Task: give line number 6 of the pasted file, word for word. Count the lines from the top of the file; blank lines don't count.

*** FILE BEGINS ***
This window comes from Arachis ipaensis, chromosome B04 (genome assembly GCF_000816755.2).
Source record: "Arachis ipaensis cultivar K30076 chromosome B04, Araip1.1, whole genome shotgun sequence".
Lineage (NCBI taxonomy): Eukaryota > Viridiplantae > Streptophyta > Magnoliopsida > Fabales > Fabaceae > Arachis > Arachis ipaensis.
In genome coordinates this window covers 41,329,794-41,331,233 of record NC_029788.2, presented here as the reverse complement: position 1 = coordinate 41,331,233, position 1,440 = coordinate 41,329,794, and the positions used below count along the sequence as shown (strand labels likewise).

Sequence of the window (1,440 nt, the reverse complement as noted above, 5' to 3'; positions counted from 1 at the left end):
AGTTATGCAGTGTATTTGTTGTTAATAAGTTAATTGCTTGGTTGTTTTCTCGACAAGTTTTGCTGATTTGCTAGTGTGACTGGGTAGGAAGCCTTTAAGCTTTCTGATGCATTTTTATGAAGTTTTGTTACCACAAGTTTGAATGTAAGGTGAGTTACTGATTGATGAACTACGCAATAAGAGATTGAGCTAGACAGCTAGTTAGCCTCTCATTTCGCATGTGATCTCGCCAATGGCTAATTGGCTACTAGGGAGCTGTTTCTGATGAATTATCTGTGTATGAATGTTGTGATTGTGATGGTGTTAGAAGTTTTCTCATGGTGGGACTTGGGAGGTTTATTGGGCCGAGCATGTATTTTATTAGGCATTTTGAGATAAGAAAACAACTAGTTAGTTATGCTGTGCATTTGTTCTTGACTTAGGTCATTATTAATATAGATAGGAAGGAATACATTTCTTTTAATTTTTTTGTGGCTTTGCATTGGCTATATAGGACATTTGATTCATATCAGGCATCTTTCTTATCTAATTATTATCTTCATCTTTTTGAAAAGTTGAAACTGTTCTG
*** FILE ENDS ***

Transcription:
AGTTATGCAGTGTATTTGTTGTTAATAAGTTAATTGCTTGGTTGTTTTCTCGACAAGTTTTGCTGATTTGCTAGTGTGACTGGGTAGGAAGCCTTTAAGCTTTCTGATGCATTTTTATGAAGTTTTGTTACCACAAGTTTGAATGTAAGGTGAGTTACTGATTGATGAACTACGCAATAAGAGATTGAGCTAGACAGCTAGTTAGCCTCTCATTTCGCATGTGATCTCGCCAATGGCTAATTGGCTACTAGGGAGCTGTTTCTGATGAATTATCTGTGTATGAATGTTGTGATTGTGATGGTGTTAGAAGTTTTCTCATGGTGGGACTTGGGAGGTTTATTGGGCCGAGCATGTATTTTATTAGGCATTTTGAGATAAGAAAACAACTAGTTAGTTATGCTGTGCATTTGTTCTTGACTTAGGTCATTATTAATATAGATAGGAAGGAATACATTTCTTTTAATTTTTTTGTGGCTTTGCATTGGCTATATAGGACATTTGATTCATATCAGGCATCTTTCTTATCTAATTATTATCTTCATCTTTTTGAAAAGTTGAAACTGTTCTG